gallery “Tough on Crime” is failing

Written by Andrew George. Director, Doogue + George Defence Lawyers.

This afternoon I read a typically reflective and well argued opinion piece by Peter Nordon (Adjunct professor RMIT). He reflected on his experience in the Victorian criminal justice system for over 40 years. Essentially, he warned government against the policy path of increasing numbers and lengths of prison sentences, particularly for young people.

I can only agree with the thrust of his position.

Often my mind is an odd place and having concluded reading I started to think about the first fleet.  775 convicts transported for their crimes to an unknown and unknowable place where they didn’t belong. Crimes of theft, deception, burglary, prostitution and political protest. Transported to give some relief to staggeringly overcrowded prisons. They were followed by some 161,000 others.

That first fleet travelled for 252 days.

Oh, how the world has changed! Today I could travel from London to Melbourne in 20 hours flying time. Rather than pitching a tent, I’d book Airbnb online. And the State doesn’t transport people across the globe for stealing potatoes.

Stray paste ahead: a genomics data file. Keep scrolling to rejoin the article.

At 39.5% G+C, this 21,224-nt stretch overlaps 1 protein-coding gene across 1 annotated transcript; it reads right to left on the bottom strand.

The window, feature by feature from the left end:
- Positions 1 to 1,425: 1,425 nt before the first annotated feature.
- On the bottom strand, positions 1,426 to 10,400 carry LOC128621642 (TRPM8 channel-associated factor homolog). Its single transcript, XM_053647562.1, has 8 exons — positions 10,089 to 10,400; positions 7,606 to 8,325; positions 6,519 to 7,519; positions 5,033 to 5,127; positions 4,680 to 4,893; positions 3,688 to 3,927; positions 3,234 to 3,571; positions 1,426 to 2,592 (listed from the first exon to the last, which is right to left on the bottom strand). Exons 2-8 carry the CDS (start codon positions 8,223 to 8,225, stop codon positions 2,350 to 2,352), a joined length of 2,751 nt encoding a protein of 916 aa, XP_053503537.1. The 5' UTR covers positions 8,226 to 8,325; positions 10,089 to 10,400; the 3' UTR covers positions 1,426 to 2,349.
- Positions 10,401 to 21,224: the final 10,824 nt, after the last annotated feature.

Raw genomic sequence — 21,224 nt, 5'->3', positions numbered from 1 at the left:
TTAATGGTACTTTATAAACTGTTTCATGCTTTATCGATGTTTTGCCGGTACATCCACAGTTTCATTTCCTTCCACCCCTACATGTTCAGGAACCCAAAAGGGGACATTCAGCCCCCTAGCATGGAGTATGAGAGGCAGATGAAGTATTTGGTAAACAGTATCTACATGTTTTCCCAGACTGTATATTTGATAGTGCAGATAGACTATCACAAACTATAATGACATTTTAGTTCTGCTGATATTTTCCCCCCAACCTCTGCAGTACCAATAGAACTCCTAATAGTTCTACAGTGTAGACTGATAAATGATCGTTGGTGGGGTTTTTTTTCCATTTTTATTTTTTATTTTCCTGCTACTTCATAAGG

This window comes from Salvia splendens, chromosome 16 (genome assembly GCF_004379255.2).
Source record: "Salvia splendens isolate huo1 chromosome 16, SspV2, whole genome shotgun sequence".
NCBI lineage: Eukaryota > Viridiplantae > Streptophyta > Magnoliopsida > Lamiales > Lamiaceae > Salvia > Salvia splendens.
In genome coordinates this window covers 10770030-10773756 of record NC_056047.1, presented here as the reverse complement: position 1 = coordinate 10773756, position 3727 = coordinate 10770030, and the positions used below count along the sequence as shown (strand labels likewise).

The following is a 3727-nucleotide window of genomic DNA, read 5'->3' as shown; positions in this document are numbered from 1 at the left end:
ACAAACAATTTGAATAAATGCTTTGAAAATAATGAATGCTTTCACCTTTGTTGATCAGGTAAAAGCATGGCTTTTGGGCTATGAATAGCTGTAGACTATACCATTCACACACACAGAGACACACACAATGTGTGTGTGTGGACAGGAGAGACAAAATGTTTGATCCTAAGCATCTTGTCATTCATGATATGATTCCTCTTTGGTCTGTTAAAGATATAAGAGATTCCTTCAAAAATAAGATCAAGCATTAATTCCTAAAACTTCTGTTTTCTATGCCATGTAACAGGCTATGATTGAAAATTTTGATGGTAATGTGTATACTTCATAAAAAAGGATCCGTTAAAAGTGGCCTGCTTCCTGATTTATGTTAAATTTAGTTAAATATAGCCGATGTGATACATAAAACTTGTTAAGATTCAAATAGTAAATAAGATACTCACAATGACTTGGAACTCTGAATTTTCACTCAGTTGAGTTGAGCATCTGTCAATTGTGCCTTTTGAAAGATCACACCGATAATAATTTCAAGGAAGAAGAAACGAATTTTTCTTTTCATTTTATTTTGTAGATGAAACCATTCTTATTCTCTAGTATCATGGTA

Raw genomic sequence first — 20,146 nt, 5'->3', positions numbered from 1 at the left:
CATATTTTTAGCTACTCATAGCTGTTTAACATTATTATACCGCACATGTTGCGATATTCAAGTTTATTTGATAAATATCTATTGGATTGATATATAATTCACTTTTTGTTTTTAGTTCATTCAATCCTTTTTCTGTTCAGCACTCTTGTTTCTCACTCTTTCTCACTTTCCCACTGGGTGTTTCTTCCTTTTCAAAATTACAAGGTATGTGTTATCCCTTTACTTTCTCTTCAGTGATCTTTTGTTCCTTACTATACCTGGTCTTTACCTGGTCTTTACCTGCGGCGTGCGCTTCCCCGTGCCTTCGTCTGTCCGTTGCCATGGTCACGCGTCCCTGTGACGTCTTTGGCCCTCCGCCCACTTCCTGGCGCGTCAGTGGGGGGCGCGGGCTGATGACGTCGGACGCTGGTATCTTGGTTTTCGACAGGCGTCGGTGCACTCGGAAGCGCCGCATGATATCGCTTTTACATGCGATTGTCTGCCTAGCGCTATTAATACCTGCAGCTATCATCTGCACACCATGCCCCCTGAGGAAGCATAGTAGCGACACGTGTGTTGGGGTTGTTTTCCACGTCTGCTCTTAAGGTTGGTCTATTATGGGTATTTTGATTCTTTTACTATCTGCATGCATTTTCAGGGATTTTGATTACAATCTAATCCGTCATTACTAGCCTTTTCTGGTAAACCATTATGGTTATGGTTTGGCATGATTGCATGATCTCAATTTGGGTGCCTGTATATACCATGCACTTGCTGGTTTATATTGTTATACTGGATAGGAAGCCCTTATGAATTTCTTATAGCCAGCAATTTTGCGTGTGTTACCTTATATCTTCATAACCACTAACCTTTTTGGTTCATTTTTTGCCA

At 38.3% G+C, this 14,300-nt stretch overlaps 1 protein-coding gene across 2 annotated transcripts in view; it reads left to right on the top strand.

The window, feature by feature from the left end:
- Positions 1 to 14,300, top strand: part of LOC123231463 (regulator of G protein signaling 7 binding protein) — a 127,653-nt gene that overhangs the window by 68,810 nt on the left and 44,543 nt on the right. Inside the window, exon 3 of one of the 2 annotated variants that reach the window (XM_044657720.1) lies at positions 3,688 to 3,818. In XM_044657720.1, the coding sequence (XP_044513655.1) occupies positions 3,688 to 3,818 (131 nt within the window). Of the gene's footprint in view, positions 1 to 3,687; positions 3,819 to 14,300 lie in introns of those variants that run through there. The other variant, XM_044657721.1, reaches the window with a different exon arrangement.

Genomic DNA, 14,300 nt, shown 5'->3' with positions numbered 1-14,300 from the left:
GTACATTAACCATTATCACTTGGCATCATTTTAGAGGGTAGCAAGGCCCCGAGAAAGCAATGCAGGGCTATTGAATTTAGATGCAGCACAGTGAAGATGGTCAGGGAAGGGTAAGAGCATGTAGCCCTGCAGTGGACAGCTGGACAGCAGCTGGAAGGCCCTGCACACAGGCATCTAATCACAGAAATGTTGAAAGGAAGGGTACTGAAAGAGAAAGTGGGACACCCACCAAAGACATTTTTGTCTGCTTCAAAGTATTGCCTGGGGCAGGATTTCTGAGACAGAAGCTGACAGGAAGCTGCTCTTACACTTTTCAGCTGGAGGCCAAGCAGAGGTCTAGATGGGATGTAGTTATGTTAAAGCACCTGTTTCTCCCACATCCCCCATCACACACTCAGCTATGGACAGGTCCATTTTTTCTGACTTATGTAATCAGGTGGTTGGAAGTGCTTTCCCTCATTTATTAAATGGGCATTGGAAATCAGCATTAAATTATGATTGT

There is no endeavour of which I can think that has not seen extraordinary advances for the betterment of the human condition since 1788.

No, I’m wrong. There is one. The sentencing of those convicted of crimes.

And as we head towards a Victorian election in November 2018, much will be proposed and talked about in the sentencing of the convicted. Major and minor political parties will clamber for the mantel of “toughest on crime”, as they have consistently in recent years. No number of statistical truths which show the lack of any relationship between rates of crime and rates of imprisonment will deter them from this path.

The astounding thing about all this is the abject failure of the “tough on crime” agenda. If the “tough on crime” gang are right then years of increasing imprisonment rates(numbers and lengths of sentences) combined with increasing rates of parole refusals would have resulted in a decrease of the crime rate.

Well it hasn’t.

It has led in increasing state expenditure on prisons. It has led to the breakdown of basic rights within the court system such as the bringing of prisoners before the court so the case can be heard. It has led to other bad outcomes. It has made no one safer.

And, fundamentally, the real failure of “tough on crime” is the failure of imagination. What it promises to members of our community who are victims of crime or fear they will be, is false hope and an empty and cynical rhetoric. If the purpose of sentencing in our society is the making of a safer and better community then on no count will the call for more and longer sentences will never meet that ideal.

So back to the first fleet. Hulks on the Yarra River? Perhaps not. But why is it that, 229 years after the arrival of that fleet, imprisonment is the only apparent answer that makes political sense to the question of criminal offending, lock them up and lock them up for longer?

We must all do better than that, for the future of our community.

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